Where the nonmoving party bears the burden of proof on an issue at trial, summary judgment is proper where the moving party shows an absence of evidence to support the nonmoving party's case. Celotex Corp. v. Catrett, 477 U.S. 317, 325 (1986). In order to withstand a motion for summary judgment, the nonmoving party must present “specific facts showing that there is a genuine issue for trial.” Id. at 324. “[A] mere scintilla of evidence” does not preclude the entry of summary judgment. Anderson, 477 U.S. at 252. Moreover, “[w]hen opposing parties tell two different stories, one of which is blatantly contradicted by the record, so that no reasonable jury could believe it, a court should not adopt that version of the facts for purposes of ruling on a motion for summary judgment.” Scott v. Harris, 550 U.S. 372, 380 (2007).

         C. Hostile Work Environment Claim

         A hostile work environment claim involves a workplace atmosphere so discriminatory and abusive that it unreasonably interferes with the job performance of those harassed. Brooks v. City of San Mateo, 229 F.3d 917, 923 (9th Cir. 2000). To establish a prima facie case of hostile work environment, a plaintiff must show that: “(1) she was subjected to verbal or physical conduct of a sexual nature, (2) the conduct was unwelcome, and (3) the conduct was sufficiently severe or pervasive to alter the conditions of the victim's employment and create an abusive working environment.” Craig v. M & O Agencies, Inc., 496 F.3d 1047, 1055 (9th Cir. 2007) (quoting Fuller v. City of Oakland, 47 F.3d 1522, 1527 (9th Cir. 1995)). The plaintiff must demonstrate that her work environment was both subjectively and objectively hostile; that is, she must show that she perceived her work environment to be hostile, and that a reasonable person in her position would perceive it to be so. Dominguez-Curry v. Nevada Transp. Dep't, 424 F.3d 1027, 1034 (9th Cir. 2005). “Objective hostility is determined by examining the totality of the circumstances and whether a reasonable person with the same characteristics as the victim would perceive the workplace as hostile.” Craig, 496 F.3d at 1055 (citations omitted). Whether the alleged conduct created an objectively hostile work environment requires assessment of all of the circumstances, “including the frequency of the discriminatory conduct; its severity; whether it is physically threatening or humiliating, or a mere offensive utterance; and whether it unreasonably interferes with an employee's work performance.” Clark Cty. Sch. Dist. v. Breeden, 532 U.S. 268, 270-71 (2001).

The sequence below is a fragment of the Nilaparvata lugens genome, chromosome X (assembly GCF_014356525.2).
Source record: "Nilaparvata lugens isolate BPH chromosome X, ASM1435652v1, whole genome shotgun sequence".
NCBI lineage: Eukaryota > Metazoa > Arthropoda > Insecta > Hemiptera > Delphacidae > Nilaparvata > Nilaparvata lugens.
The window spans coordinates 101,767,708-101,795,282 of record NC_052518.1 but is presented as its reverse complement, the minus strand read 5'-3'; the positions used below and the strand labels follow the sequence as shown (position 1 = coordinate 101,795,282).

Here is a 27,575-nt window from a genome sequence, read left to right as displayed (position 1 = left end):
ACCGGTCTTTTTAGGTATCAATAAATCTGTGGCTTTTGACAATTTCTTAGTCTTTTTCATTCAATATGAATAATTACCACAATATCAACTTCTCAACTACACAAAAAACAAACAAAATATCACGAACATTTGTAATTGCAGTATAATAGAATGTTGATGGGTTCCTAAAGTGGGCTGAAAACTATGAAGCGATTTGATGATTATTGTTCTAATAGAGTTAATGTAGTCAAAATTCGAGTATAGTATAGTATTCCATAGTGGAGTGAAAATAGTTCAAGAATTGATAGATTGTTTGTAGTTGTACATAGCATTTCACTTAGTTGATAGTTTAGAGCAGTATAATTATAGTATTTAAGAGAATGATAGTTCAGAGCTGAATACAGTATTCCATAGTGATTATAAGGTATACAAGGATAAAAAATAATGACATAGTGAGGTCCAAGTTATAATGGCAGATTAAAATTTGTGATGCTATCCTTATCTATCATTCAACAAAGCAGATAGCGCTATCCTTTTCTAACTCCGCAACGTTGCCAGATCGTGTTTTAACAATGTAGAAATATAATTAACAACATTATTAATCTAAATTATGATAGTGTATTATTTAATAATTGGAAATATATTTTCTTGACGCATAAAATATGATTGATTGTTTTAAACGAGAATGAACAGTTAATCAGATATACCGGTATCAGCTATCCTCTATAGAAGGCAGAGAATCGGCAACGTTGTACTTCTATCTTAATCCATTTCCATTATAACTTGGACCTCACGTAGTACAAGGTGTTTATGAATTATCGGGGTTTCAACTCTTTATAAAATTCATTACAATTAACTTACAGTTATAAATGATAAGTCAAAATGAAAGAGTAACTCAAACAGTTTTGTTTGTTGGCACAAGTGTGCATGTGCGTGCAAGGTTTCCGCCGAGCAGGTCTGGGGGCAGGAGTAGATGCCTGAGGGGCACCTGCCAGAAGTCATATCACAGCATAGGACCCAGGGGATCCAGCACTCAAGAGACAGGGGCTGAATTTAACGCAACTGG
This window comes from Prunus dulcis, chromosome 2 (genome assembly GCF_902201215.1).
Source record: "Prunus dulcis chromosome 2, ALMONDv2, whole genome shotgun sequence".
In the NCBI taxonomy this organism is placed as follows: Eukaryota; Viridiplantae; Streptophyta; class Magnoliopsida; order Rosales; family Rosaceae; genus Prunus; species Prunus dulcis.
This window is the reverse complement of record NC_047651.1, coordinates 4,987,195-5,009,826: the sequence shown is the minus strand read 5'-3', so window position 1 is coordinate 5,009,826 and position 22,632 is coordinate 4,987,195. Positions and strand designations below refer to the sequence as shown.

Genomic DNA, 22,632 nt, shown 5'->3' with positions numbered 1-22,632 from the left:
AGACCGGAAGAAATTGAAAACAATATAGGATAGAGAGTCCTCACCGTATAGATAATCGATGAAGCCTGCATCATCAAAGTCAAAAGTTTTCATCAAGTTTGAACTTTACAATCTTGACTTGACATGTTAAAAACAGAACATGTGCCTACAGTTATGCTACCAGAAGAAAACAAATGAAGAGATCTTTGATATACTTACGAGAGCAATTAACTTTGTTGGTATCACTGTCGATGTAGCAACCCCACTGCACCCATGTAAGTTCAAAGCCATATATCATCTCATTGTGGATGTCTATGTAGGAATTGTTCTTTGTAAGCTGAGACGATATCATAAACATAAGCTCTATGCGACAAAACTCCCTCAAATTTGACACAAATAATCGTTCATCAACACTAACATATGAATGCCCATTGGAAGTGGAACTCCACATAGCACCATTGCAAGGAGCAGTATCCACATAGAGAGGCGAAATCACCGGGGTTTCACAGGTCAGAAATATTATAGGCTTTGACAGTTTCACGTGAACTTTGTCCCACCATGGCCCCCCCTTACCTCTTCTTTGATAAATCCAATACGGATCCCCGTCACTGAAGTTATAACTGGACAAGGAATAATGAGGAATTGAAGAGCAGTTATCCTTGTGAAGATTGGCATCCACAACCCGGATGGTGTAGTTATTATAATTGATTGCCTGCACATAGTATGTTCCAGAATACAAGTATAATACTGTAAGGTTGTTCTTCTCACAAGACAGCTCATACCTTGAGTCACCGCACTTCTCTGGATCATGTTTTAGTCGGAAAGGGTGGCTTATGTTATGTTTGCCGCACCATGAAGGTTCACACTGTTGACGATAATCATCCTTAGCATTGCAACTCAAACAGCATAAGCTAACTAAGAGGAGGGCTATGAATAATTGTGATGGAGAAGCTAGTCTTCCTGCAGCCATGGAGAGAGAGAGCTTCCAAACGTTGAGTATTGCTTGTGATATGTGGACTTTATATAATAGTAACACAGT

II. FACTUAL BACKGROUND

         The parties do not challenge the Magistrate Judge's factual findings. (Doc. 72, at 10; Doc. 75.) Middleton objects to the R&R's characterization of the facts, arguing that it downplays the abusive nature of her relationship with Greene. (Doc. 72 at 1.) Middleton further objects that the R&R fails to identify the November 2009 incident as work-related harassment.[1] (Doc. 72 at 2.) No other objections were raised as to the remainder of the R&R's factual findings, and hence the factual findings are adopted as supplemented herein. (Doc. 69.)

         III. ...